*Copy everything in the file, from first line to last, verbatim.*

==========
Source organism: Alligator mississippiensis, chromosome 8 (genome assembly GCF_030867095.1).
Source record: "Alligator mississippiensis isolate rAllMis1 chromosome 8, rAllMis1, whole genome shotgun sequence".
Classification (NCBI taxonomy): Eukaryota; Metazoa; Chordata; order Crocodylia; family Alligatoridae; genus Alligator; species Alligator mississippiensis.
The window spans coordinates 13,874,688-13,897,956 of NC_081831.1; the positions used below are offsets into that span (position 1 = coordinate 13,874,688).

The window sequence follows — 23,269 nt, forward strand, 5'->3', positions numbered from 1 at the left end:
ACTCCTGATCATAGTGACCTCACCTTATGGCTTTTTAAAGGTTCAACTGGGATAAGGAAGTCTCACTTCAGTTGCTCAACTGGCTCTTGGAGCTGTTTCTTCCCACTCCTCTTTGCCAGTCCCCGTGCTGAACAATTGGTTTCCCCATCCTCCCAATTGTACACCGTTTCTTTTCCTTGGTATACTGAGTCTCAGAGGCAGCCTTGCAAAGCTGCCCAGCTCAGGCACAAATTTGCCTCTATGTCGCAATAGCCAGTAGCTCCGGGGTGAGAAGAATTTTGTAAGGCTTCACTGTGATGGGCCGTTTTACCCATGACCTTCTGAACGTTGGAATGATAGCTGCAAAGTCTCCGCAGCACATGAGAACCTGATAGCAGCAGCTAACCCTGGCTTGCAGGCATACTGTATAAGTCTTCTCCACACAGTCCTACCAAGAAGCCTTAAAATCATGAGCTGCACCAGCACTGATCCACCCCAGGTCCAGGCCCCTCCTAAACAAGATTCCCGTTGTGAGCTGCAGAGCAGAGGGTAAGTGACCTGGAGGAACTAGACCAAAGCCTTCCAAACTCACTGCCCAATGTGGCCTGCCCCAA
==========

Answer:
Source organism: Alligator mississippiensis, chromosome 8 (genome assembly GCF_030867095.1).
Source record: "Alligator mississippiensis isolate rAllMis1 chromosome 8, rAllMis1, whole genome shotgun sequence".
Classification (NCBI taxonomy): Eukaryota; Metazoa; Chordata; order Crocodylia; family Alligatoridae; genus Alligator; species Alligator mississippiensis.
The window spans coordinates 13,874,688-13,897,956 of NC_081831.1; the positions used below are offsets into that span (position 1 = coordinate 13,874,688).

The window sequence follows — 23,269 nt, forward strand, 5'->3', positions numbered from 1 at the left end:
ACTCCTGATCATAGTGACCTCACCTTATGGCTTTTTAAAGGTTCAACTGGGATAAGGAAGTCTCACTTCAGTTGCTCAACTGGCTCTTGGAGCTGTTTCTTCCCACTCCTCTTTGCCAGTCCCCGTGCTGAACAATTGGTTTCCCCATCCTCCCAATTGTACACCGTTTCTTTTCCTTGGTATACTGAGTCTCAGAGGCAGCCTTGCAAAGCTGCCCAGCTCAGGCACAAATTTGCCTCTATGTCGCAATAGCCAGTAGCTCCGGGGTGAGAAGAATTTTGTAAGGCTTCACTGTGATGGGCCGTTTTACCCATGACCTTCTGAACGTTGGAATGATAGCTGCAAAGTCTCCGCAGCACATGAGAACCTGATAGCAGCAGCTAACCCTGGCTTGCAGGCATACTGTATAAGTCTTCTCCACACAGTCCTACCAAGAAGCCTTAAAATCATGAGCTGCACCAGCACTGATCCACCCCAGGTCCAGGCCCCTCCTAAACAAGATTCCCGTTGTGAGCTGCAGAGCAGAGGGTAAGTGACCTGGAGGAACTAGACCAAAGCCTTCCAAACTCACTGCCCAATGTGGCCTGCCCCAA